Friday, September 21, 2012

Three perfect excuses for a quick evening ride

Motorcycle enthusiasts can come up with any type of excuse to go for a ride. We had three perfect excuses tonight:
  • It's a beautiful early Fall day in Vermont, with warm temperatures, sunshine, and the beginnings of the leaves changing color.
  • We plan to ride tomorrow afternoon, but the weather report isn't looking good:  high winds and torrential downpours.
  • I haven't gone to the grocery store, so dinner is either canned soup or we can eat out.
Even though it was 70 degrees and sunny at 4:45pm when we got on the BMW, we knew it would be dusk before we finished tonight's trip. That means packing the cold weather gear and wearing my Celtic Rider neckwarmer. Of course whenever I put on the neckwarmer, I remember the fun we had this summer in Ireland.

Riding to dinner at Jake's in Londonderry is a familiar trip, which gives me time to pay attention to the small details that I seem to miss when we're in a car. The crisp edge to the air that feels so different from hot and humid weather just two weeks ago. The brown curl to the ferns that line our dirt road. We haven't had our first frost yet, but it's coming, and the plants are already curling up for the winter. The colorful purple, yellow and red mums that our more energetic neighbors already planted. Halloween decorations at Dutton's. Dusty brownish-orange maple leaves that in another week will pop in bright colors and draw hordes of tourists to our mountains.

We sit down for dinner before 5:30, the first ones in the dining room. We don't usually eat dinner this early, but we prefer to get home before it's completely dark to miss the coyotes, deer, bear and moose that prowl the area. After dinner I pull on the cold weather layer I thankfully packed and stay warm behind Mike as we head west over the mountain toward home. The setting sun hung just above the mountains and blinded us for a few seconds each time we crested a hill. I read in today's paper how a woman earlier this week ran into the car in front of her. She didn't see the car until she slammed into it, blaming the sun for momentarily blinding her. We rode in and out of the shadows until finally the sun was completely below the mountains.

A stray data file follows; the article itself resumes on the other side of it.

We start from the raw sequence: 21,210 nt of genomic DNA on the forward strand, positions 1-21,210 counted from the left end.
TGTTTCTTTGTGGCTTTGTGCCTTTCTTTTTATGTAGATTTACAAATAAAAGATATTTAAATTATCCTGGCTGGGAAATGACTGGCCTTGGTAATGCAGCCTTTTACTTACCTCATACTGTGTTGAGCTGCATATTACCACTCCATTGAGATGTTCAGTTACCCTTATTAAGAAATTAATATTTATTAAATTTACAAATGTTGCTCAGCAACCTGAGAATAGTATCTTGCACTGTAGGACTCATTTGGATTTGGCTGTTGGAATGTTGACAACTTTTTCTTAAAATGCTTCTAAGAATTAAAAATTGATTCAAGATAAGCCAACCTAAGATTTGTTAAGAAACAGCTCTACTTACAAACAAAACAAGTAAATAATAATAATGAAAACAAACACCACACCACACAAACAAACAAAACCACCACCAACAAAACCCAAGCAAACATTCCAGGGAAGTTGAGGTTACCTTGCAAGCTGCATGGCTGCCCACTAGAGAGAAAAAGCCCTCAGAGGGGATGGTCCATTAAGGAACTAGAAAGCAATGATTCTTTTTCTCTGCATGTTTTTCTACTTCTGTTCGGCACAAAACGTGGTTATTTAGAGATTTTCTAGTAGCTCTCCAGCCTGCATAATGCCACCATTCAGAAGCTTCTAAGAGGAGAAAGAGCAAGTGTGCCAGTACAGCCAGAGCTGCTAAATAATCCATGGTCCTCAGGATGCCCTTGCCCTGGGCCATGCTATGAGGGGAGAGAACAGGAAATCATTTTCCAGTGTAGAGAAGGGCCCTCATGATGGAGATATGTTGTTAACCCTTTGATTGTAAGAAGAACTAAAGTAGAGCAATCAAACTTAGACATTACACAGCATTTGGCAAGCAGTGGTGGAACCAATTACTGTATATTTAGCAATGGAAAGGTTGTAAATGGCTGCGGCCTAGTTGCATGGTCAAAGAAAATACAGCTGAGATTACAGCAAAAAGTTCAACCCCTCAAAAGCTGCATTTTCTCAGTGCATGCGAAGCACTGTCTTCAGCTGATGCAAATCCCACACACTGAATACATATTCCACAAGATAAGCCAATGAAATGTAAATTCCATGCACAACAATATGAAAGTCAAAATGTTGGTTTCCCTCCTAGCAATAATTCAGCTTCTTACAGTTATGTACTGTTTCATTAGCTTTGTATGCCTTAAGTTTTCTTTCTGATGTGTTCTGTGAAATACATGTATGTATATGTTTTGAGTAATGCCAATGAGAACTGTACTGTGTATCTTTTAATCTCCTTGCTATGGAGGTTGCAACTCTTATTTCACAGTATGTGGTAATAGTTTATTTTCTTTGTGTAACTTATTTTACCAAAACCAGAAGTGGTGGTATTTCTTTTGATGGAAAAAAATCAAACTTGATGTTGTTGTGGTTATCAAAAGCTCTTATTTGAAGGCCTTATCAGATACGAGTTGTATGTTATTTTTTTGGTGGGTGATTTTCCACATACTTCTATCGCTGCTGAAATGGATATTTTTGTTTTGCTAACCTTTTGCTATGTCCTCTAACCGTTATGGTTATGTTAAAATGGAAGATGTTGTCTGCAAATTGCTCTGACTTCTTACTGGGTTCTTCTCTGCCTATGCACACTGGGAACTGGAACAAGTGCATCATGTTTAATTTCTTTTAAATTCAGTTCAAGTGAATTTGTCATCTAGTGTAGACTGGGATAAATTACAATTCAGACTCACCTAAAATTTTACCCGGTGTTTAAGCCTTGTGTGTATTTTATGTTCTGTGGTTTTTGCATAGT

We were on the bike for 16 hours our first day on the trip to Missouri this summer, and we've spent 11 days in a row riding in the Alps. Our short ride this evening took less than two hours, including dinner, yet we accumulated memories, enjoyed the cool breeze, and pointed out the signs lining the road for the Peru Fair this weekend. Plus we pulled into the driveway just as our neighbors were turning on their lights. Home before dark.

Monday, September 3, 2012

Mountain summit, hang gliders, and wind turbines

It's a sunny, warm Labor Day and we don't have any set plans. Time for a motorcyle trip!

This summer took us east to New Hampshire, throughout our state of Vermont, and west into New York. We decided to go south into Massachusetts today, with Mt. Greylock, at 3491' the highest mountain in the state, our destination.